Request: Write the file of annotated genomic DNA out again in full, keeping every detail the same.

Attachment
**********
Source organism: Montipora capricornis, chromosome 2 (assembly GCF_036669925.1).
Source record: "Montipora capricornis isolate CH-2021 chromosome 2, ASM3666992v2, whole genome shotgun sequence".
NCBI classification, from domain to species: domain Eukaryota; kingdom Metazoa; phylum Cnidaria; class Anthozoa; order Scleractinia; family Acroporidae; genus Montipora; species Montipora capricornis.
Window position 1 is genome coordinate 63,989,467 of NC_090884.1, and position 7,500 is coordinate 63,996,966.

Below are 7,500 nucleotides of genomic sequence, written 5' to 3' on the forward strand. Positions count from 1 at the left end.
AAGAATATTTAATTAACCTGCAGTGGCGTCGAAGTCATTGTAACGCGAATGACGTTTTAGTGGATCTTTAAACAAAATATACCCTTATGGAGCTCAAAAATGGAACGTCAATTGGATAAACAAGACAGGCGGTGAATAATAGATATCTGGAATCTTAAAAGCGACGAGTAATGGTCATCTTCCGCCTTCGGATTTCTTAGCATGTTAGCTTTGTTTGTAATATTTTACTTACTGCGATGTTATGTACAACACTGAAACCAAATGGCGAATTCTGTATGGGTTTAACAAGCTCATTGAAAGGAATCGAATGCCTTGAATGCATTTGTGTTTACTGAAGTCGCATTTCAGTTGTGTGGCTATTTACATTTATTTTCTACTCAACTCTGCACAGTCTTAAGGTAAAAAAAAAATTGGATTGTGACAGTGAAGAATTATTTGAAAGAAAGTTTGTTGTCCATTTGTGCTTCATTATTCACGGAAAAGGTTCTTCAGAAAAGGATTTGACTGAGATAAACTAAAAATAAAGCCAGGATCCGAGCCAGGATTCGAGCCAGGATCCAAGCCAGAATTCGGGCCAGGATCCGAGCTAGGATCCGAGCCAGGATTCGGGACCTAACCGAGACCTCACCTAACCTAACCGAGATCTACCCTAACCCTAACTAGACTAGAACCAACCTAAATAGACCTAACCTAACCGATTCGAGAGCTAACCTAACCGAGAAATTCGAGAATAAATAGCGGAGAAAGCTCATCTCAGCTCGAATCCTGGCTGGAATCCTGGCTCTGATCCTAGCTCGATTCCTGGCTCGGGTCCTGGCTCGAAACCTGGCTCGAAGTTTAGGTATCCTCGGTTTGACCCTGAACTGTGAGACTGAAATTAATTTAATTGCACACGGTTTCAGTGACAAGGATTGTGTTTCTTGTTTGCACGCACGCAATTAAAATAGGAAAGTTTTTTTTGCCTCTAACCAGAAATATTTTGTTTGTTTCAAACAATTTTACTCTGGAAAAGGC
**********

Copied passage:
Source organism: Montipora capricornis, chromosome 2 (assembly GCF_036669925.1).
Source record: "Montipora capricornis isolate CH-2021 chromosome 2, ASM3666992v2, whole genome shotgun sequence".
NCBI classification, from domain to species: domain Eukaryota; kingdom Metazoa; phylum Cnidaria; class Anthozoa; order Scleractinia; family Acroporidae; genus Montipora; species Montipora capricornis.
Window position 1 is genome coordinate 63,989,467 of NC_090884.1, and position 7,500 is coordinate 63,996,966.

Below are 7,500 nucleotides of genomic sequence, written 5' to 3' on the forward strand. Positions count from 1 at the left end.
AAGAATATTTAATTAACCTGCAGTGGCGTCGAAGTCATTGTAACGCGAATGACGTTTTAGTGGATCTTTAAACAAAATATACCCTTATGGAGCTCAAAAATGGAACGTCAATTGGATAAACAAGACAGGCGGTGAATAATAGATATCTGGAATCTTAAAAGCGACGAGTAATGGTCATCTTCCGCCTTCGGATTTCTTAGCATGTTAGCTTTGTTTGTAATATTTTACTTACTGCGATGTTATGTACAACACTGAAACCAAATGGCGAATTCTGTATGGGTTTAACAAGCTCATTGAAAGGAATCGAATGCCTTGAATGCATTTGTGTTTACTGAAGTCGCATTTCAGTTGTGTGGCTATTTACATTTATTTTCTACTCAACTCTGCACAGTCTTAAGGTAAAAAAAAAATTGGATTGTGACAGTGAAGAATTATTTGAAAGAAAGTTTGTTGTCCATTTGTGCTTCATTATTCACGGAAAAGGTTCTTCAGAAAAGGATTTGACTGAGATAAACTAAAAATAAAGCCAGGATCCGAGCCAGGATTCGAGCCAGGATCCAAGCCAGAATTCGGGCCAGGATCCGAGCTAGGATCCGAGCCAGGATTCGGGACCTAACCGAGACCTCACCTAACCTAACCGAGATCTACCCTAACCCTAACTAGACTAGAACCAACCTAAATAGACCTAACCTAACCGATTCGAGAGCTAACCTAACCGAGAAATTCGAGAATAAATAGCGGAGAAAGCTCATCTCAGCTCGAATCCTGGCTGGAATCCTGGCTCTGATCCTAGCTCGATTCCTGGCTCGGGTCCTGGCTCGAAACCTGGCTCGAAGTTTAGGTATCCTCGGTTTGACCCTGAACTGTGAGACTGAAATTAATTTAATTGCACACGGTTTCAGTGACAAGGATTGTGTTTCTTGTTTGCACGCACGCAATTAAAATAGGAAAGTTTTTTTTGCCTCTAACCAGAAATATTTTGTTTGTTTCAAACAATTTTACTCTGGAAAAGGC